From mud to dust in 12 months, it's a dry argument for worried farmers | Photos

Barely a year ago Floyd Legge was enjoying 290 millimetres of rain falling on his property at Cudal.

This winter he has seen barely 40mm fall – and most of that was in one week.

The soil is turning to dust, crops and pastures have not seeded and he is having to supply feed to stock.

“It’s almost the complete reverse of last year,” he said.

“We had 290mm, it was exceptional, it was definitely out of the ordinary.

“I’d say that on the whole we had no measurable rain in June, we had about 3mm at the start of July and about 39mm at the start of August.

“We are feeding a lot of the stock.

“Late sown crops and pastures are either struggling or haven’t seeded at all.

“The soil is bone dry.”

The forecast for the rest of winter is not looking good for farmers with warm and dry conditions predicted into September.

“It would take 100-150mm right now,” he said.

Mr Legge’s family business has sheep and cattle on his 640 hectare property Ridgehaven as well as two properties near Forbes with a total combined area of about 2000 hectares.

He said that while the dry winter was concerning they were not looking to sell stock.

“We’ve always got strategies on hand because of our stud breeding programs,” he said.

That includes having grain in silos.

“It’s a yearly thing to make sure we have sufficient on-farm storage for when it does go dry,” he said.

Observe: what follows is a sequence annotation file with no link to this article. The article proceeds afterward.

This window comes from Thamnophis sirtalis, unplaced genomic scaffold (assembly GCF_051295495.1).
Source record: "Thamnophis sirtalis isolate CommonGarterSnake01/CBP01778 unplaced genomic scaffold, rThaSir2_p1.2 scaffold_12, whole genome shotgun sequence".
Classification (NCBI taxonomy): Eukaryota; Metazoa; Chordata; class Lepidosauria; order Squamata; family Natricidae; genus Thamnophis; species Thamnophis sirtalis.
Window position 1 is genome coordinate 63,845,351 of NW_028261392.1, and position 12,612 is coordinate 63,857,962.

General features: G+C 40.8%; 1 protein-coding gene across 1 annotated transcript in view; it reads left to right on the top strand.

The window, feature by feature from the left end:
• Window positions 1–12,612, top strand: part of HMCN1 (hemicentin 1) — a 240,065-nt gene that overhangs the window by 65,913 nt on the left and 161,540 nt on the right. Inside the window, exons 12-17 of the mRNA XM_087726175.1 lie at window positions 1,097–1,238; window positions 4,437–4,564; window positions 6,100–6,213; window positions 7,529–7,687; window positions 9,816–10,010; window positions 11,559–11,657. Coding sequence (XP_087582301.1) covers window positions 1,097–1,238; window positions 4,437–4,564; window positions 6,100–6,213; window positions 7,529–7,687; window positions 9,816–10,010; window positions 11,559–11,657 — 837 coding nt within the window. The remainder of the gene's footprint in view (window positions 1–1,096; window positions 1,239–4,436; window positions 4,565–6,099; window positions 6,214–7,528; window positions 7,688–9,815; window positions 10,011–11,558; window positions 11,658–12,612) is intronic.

“And the dams are at an OK level. They filled up last year.”

He said it took two-three years to fill dams and have sufficient water for troughs in all the paddocks.

Unusually the Central West is copping the big dry more than other parts of the state.

“This part is one of the worst affected areas.”

Mr Legge said southern and northern NSW had benefitted from being on the edge of big rains in Queensland and Victoria over winter.

“We’ve missed out in the middle of the state.”

He said neighbouring farms were feeling the affects to different extents.

“We’re all in a similar position, some of them would be more dependent on crops than we are.”

Mr Legge said some would be looking to sell stock but prices for both cattle and sheep were strong at the moment.

He said demand for exports was ensuring that there was no oversupply of stock in Australia right now.


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